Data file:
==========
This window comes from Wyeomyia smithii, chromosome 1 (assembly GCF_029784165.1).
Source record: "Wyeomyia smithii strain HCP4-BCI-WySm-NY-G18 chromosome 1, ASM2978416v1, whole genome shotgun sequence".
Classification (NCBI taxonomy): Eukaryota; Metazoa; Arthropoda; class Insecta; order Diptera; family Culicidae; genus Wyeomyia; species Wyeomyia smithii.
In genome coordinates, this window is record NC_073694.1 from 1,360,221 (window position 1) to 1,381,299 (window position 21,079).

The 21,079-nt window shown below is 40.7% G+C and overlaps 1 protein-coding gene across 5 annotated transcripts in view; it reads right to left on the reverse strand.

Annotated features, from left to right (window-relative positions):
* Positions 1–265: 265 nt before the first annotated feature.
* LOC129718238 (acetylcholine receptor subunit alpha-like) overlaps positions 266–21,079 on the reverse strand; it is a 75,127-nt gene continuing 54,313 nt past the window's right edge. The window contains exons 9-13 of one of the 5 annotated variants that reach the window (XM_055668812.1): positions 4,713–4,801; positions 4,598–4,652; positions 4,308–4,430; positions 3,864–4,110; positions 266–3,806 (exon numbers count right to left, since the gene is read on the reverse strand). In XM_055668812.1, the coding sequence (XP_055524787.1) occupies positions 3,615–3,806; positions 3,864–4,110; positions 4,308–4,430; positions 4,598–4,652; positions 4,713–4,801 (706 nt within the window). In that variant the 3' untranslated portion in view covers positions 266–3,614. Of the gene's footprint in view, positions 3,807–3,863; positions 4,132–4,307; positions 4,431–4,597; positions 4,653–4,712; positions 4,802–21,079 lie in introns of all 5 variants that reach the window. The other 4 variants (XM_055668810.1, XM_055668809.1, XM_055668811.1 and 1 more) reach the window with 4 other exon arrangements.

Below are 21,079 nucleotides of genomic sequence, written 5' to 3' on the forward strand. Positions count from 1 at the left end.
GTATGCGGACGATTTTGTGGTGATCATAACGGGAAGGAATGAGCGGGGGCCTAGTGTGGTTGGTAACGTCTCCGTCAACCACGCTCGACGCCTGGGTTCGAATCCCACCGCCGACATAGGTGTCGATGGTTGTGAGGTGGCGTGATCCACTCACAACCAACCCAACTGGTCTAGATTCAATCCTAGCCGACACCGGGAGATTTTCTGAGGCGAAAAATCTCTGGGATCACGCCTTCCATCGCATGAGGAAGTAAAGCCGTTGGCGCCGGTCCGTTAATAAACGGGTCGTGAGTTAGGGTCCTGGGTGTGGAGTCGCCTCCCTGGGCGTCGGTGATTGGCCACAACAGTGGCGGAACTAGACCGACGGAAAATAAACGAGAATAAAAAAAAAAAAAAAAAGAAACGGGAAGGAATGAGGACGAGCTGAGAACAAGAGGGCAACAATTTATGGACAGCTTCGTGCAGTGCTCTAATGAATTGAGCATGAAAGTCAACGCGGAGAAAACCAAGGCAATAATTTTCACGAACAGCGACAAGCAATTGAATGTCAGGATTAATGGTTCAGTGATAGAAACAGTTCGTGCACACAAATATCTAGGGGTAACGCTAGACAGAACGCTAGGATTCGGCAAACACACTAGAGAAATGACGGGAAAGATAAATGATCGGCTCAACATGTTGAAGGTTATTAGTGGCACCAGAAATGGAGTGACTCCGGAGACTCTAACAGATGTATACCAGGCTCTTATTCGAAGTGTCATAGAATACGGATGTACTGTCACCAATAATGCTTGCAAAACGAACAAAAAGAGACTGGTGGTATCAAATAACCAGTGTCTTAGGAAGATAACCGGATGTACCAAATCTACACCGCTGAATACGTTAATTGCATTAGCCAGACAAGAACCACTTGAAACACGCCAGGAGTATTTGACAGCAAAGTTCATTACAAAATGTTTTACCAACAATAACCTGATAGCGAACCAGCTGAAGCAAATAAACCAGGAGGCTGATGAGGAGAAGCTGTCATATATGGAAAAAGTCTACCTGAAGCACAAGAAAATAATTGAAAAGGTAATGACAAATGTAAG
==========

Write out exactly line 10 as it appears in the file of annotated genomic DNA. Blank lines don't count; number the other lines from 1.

GTATGCGGACGATTTTGTGGTGATCATAACGGGAAGGAATGAGCGGGGGCCTAGTGTGGTTGGTAACGTCTCCGTCAACCACGCTCGACGCCTGGGTTCGAATCCCACCGCCGACATAGGTGTCGATGGTTGTGAGGTGGCGTGATCCACTCACAACCAACCCAACTGGTCTAGATTCAATCCTAGCCGACACCGGGAGATTTTCTGAGGCGAAAAATCTCTGGGATCACGCCTTCCATCGCATGAGGAAGTAAAGCCGTTGGCGCCGGTCCGTTAATAAACGGGTCGTGAGTTAGGGTCCTGGGTGTGGAGTCGCCTCCCTGGGCGTCGGTGATTGGCCACAACAGTGGCGGAACTAGACCGACGGAAAATAAACGAGAATAAAAAAAAAAAAAAAAAGAAACGGGAAGGAATGAGGACGAGCTGAGAACAAGAGGGCAACAATTTATGGACAGCTTCGTGCAGTGCTCTAATGAATTGAGCATGAAAGTCAACGCGGAGAAAACCAAGGCAATAATTTTCACGAACAGCGACAAGCAATTGAATGTCAGGATTAATGGTTCAGTGATAGAAACAGTTCGTGCACACAAATATCTAGGGGTAACGCTAGACAGAACGCTAGGATTCGGCAAACACACTAGAGAAATGACGGGAAAGATAAATGATCGGCTCAACATGTTGAAGGTTATTAGTGGCACCAGAAATGGAGTGACTCCGGAGACTCTAACAGATGTATACCAGGCTCTTATTCGAAGTGTCATAGAATACGGATGTACTGTCACCAATAATGCTTGCAAAACGAACAAAAAGAGACTGGTGGTATCAAATAACCAGTGTCTTAGGAAGATAACCGGATGTACCAAATCTACACCGCTGAATACGTTAATTGCATTAGCCAGACAAGAACCACTTGAAACACGCCAGGAGTATTTGACAGCAAAGTTCATTACAAAATGTTTTACCAACAATAACCTGATAGCGAACCAGCTGAAGCAAATAAACCAGGAGGCTGATGAGGAGAAGCTGTCATATATGGAAAAAGTCTACCTGAAGCACAAGAAAATAATTGAAAAGGTAATGACAAATGTAAG